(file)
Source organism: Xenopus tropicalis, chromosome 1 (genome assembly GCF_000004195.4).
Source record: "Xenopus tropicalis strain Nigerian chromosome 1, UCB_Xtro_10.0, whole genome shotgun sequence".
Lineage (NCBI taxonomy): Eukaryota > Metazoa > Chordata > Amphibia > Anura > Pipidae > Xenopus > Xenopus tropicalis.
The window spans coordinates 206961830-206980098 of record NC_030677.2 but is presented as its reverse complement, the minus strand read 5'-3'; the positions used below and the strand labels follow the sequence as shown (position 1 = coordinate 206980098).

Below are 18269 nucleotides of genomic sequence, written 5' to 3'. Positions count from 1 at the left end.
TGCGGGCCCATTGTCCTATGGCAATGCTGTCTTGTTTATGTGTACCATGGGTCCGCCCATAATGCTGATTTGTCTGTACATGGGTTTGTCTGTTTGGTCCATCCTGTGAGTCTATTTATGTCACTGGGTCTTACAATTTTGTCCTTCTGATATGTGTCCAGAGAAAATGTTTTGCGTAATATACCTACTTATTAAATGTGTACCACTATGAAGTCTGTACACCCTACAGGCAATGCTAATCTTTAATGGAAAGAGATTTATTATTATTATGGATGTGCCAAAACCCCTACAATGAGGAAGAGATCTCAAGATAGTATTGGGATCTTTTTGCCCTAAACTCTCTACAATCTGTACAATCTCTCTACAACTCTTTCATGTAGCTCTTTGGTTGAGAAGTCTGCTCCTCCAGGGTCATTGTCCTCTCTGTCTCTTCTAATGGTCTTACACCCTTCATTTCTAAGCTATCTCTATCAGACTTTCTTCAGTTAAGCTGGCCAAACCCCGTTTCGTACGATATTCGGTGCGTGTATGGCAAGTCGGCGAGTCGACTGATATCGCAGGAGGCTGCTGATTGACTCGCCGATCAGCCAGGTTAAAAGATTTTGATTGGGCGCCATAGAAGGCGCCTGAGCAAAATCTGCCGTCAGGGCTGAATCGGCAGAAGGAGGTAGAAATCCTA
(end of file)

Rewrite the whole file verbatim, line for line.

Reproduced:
Source organism: Xenopus tropicalis, chromosome 1 (genome assembly GCF_000004195.4).
Source record: "Xenopus tropicalis strain Nigerian chromosome 1, UCB_Xtro_10.0, whole genome shotgun sequence".
Lineage (NCBI taxonomy): Eukaryota > Metazoa > Chordata > Amphibia > Anura > Pipidae > Xenopus > Xenopus tropicalis.
The window spans coordinates 206961830-206980098 of record NC_030677.2 but is presented as its reverse complement, the minus strand read 5'-3'; the positions used below and the strand labels follow the sequence as shown (position 1 = coordinate 206980098).

Below are 18269 nucleotides of genomic sequence, written 5' to 3'. Positions count from 1 at the left end.
TGCGGGCCCATTGTCCTATGGCAATGCTGTCTTGTTTATGTGTACCATGGGTCCGCCCATAATGCTGATTTGTCTGTACATGGGTTTGTCTGTTTGGTCCATCCTGTGAGTCTATTTATGTCACTGGGTCTTACAATTTTGTCCTTCTGATATGTGTCCAGAGAAAATGTTTTGCGTAATATACCTACTTATTAAATGTGTACCACTATGAAGTCTGTACACCCTACAGGCAATGCTAATCTTTAATGGAAAGAGATTTATTATTATTATGGATGTGCCAAAACCCCTACAATGAGGAAGAGATCTCAAGATAGTATTGGGATCTTTTTGCCCTAAACTCTCTACAATCTGTACAATCTCTCTACAACTCTTTCATGTAGCTCTTTGGTTGAGAAGTCTGCTCCTCCAGGGTCATTGTCCTCTCTGTCTCTTCTAATGGTCTTACACCCTTCATTTCTAAGCTATCTCTATCAGACTTTCTTCAGTTAAGCTGGCCAAACCCCGTTTCGTACGATATTCGGTGCGTGTATGGCAAGTCGGCGAGTCGACTGATATCGCAGGAGGCTGCTGATTGACTCGCCGATCAGCCAGGTTAAAAGATTTTGATTGGGCGCCATAGAAGGCGCCTGAGCAAAATCTGCCGTCAGGGCTGAATCGGCAGAAGGAGGTAGAAATCCTA